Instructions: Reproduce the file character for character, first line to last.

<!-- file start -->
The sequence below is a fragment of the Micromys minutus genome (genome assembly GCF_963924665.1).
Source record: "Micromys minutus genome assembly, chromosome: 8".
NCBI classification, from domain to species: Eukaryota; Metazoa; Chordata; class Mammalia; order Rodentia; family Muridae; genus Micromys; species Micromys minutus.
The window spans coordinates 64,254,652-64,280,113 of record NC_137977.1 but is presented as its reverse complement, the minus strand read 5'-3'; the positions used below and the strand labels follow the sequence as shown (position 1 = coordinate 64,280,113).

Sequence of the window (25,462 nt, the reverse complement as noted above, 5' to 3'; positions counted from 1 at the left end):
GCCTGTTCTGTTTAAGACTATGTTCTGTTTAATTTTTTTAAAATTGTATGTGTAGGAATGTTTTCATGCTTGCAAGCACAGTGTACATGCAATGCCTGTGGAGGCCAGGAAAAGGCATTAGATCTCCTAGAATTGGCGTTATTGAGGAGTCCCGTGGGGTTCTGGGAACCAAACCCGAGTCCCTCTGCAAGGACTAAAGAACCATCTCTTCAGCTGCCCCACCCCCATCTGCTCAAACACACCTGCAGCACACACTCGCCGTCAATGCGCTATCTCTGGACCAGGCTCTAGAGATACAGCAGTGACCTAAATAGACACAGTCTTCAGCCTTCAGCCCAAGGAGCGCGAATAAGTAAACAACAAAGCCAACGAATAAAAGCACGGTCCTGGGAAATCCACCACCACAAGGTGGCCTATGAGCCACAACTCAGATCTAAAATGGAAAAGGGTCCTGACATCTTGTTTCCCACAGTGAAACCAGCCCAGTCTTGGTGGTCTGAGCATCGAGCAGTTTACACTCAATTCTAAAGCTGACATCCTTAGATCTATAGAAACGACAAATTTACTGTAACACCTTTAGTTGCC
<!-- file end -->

The sequence below is a fragment of the Micromys minutus genome (genome assembly GCF_963924665.1).
Source record: "Micromys minutus genome assembly, chromosome: 8".
NCBI classification, from domain to species: Eukaryota; Metazoa; Chordata; class Mammalia; order Rodentia; family Muridae; genus Micromys; species Micromys minutus.
The window spans coordinates 64,254,652-64,280,113 of record NC_137977.1 but is presented as its reverse complement, the minus strand read 5'-3'; the positions used below and the strand labels follow the sequence as shown (position 1 = coordinate 64,280,113).

Sequence of the window (25,462 nt, the reverse complement as noted above, 5' to 3'; positions counted from 1 at the left end):
GCCTGTTCTGTTTAAGACTATGTTCTGTTTAATTTTTTTAAAATTGTATGTGTAGGAATGTTTTCATGCTTGCAAGCACAGTGTACATGCAATGCCTGTGGAGGCCAGGAAAAGGCATTAGATCTCCTAGAATTGGCGTTATTGAGGAGTCCCGTGGGGTTCTGGGAACCAAACCCGAGTCCCTCTGCAAGGACTAAAGAACCATCTCTTCAGCTGCCCCACCCCCATCTGCTCAAACACACCTGCAGCACACACTCGCCGTCAATGCGCTATCTCTGGACCAGGCTCTAGAGATACAGCAGTGACCTAAATAGACACAGTCTTCAGCCTTCAGCCCAAGGAGCGCGAATAAGTAAACAACAAAGCCAACGAATAAAAGCACGGTCCTGGGAAATCCACCACCACAAGGTGGCCTATGAGCCACAACTCAGATCTAAAATGGAAAAGGGTCCTGACATCTTGTTTCCCACAGTGAAACCAGCCCAGTCTTGGTGGTCTGAGCATCGAGCAGTTTACACTCAATTCTAAAGCTGACATCCTTAGATCTATAGAAACGACAAATTTACTGTAACACCTTTAGTTGCC